The confirmation of the Reformation in Scotland

Regency of Moray 1567

Mary gave up the Scottish throne in 1567 and her infant son James became King but Mary still had strong support in Scotland.

Siobhon Redmond describes Protestantism under the regents in the video below.

The Earl of Moray was the first of James VI’s regents. He gained Protestant support by passing laws which favoured the Kirk and taking action against Catholic priests.

Moray was murdered in Linlithgow in January 1570 by one of Mary’s followers.

The Regency of Morton

From 1572, the Earl of Morton became regent and was to make policy throughout the remainder of James’s youth. He aimed to make sure Scotland became a Protestant country.

Town councillors and ministers were to declare that they accepted the King as Supreme Governor of the Kirk.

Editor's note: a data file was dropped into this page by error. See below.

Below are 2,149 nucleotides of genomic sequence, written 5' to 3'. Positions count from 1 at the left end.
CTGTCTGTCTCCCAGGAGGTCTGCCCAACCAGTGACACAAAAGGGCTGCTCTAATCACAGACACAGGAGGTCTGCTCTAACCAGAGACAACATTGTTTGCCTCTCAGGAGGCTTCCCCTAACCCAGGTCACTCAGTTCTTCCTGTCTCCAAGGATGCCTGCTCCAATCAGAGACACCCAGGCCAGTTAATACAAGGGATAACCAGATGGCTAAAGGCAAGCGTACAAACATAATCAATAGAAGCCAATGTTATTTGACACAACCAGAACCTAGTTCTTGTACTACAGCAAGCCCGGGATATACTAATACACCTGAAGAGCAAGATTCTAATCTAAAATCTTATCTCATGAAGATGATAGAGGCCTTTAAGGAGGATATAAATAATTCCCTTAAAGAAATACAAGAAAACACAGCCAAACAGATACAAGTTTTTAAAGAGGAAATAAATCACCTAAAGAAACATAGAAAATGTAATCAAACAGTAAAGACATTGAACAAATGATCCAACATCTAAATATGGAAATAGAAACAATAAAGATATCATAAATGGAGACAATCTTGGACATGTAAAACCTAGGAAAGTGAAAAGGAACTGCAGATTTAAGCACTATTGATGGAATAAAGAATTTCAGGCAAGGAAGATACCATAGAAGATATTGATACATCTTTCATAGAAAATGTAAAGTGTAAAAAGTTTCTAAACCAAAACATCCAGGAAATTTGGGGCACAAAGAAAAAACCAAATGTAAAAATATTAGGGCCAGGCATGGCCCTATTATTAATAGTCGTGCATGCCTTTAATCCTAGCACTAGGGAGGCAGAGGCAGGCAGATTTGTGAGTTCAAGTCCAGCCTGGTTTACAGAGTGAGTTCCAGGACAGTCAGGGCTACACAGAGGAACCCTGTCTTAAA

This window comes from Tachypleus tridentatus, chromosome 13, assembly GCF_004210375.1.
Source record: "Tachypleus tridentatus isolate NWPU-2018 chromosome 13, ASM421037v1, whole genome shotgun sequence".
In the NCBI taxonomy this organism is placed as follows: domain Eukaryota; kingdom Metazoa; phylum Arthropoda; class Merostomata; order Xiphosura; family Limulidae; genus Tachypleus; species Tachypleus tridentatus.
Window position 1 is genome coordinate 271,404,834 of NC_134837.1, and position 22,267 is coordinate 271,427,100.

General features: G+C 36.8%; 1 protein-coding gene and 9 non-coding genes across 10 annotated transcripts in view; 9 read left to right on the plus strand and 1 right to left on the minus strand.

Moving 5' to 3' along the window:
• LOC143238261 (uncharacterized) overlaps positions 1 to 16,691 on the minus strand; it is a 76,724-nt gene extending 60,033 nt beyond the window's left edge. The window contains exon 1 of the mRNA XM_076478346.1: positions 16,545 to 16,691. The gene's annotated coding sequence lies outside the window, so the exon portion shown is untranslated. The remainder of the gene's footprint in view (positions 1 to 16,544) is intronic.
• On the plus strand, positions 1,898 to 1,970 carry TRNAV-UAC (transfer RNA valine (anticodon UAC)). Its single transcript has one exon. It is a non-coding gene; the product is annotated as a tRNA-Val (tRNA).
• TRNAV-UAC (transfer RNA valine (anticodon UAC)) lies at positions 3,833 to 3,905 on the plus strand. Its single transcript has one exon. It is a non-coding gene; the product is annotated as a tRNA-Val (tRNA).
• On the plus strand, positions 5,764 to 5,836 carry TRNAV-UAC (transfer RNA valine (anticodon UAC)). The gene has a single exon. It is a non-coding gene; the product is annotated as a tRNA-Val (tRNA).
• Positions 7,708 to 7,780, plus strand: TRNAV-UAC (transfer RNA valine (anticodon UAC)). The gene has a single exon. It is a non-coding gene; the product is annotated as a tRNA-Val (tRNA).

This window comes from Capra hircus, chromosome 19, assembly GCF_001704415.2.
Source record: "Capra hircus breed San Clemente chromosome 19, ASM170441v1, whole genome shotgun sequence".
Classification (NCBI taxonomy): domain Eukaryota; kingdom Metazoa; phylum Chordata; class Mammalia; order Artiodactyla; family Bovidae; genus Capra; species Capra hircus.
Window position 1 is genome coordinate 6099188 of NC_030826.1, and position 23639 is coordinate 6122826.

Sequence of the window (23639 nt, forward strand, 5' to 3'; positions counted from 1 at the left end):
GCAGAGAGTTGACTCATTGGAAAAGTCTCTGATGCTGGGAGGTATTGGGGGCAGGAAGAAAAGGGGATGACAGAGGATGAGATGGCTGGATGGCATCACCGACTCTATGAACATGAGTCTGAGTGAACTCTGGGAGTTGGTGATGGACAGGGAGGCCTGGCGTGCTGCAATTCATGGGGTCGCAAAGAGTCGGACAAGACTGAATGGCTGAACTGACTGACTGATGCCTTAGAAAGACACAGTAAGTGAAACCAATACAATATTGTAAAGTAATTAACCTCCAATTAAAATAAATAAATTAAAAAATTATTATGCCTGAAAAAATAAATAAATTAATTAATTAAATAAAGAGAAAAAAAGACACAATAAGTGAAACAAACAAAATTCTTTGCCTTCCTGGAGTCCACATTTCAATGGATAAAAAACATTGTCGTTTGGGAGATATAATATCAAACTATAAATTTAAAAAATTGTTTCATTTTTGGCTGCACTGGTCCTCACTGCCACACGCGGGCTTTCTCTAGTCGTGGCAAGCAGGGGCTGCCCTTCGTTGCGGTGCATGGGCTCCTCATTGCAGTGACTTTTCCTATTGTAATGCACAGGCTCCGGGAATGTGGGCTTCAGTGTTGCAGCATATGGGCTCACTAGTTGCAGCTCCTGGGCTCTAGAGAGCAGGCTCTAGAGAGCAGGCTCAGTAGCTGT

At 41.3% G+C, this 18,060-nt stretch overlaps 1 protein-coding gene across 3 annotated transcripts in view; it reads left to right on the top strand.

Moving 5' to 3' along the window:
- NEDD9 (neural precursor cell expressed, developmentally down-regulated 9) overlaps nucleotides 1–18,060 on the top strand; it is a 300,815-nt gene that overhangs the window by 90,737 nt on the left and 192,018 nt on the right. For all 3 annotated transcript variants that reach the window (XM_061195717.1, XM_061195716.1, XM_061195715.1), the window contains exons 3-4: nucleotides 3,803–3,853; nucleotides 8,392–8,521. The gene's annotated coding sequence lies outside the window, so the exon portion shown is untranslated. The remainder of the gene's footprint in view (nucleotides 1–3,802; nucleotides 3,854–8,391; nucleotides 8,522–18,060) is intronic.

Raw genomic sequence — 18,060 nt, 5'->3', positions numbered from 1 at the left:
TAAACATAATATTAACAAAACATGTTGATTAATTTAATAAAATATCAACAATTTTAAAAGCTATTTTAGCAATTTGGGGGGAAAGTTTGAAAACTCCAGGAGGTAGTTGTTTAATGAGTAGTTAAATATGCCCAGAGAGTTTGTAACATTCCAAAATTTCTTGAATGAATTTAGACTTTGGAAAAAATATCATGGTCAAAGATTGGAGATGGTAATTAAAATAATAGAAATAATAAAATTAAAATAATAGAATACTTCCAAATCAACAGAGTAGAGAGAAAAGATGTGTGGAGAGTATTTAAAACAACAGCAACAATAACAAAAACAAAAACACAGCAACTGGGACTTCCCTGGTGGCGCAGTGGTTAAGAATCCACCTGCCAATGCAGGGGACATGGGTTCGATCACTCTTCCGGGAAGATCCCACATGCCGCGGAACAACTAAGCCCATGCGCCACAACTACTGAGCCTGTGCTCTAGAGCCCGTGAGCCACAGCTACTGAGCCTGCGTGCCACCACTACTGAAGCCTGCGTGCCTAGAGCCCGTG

Bishops were also appointed causing further arguments.

However in 1574 Andrew Melville returned to Scotland after spending ten years studying and teaching in France and Geneva. On his return Melville was appointed to the influential position of Principal, first of the University of Glasgow then of that of St Andrew’s University.

Melville, was to become the new leader of the Reformed Church in Scotland although he held different views from John Knox. Melville was opposed to bishops and wanted a theocracy - a Presbyterian church where all ministers were to be of the same rank. There was no hierarchy. Through presbyteries and general assemblies, Melville wanted the Church to have a self sufficient organisation in which neither the King nor Parliament had any part.

This would mean that the Kirk, not the King would control the Church.

The nobility opposed Morton and he was executed in 1581 for involvement in Darnley’s murder.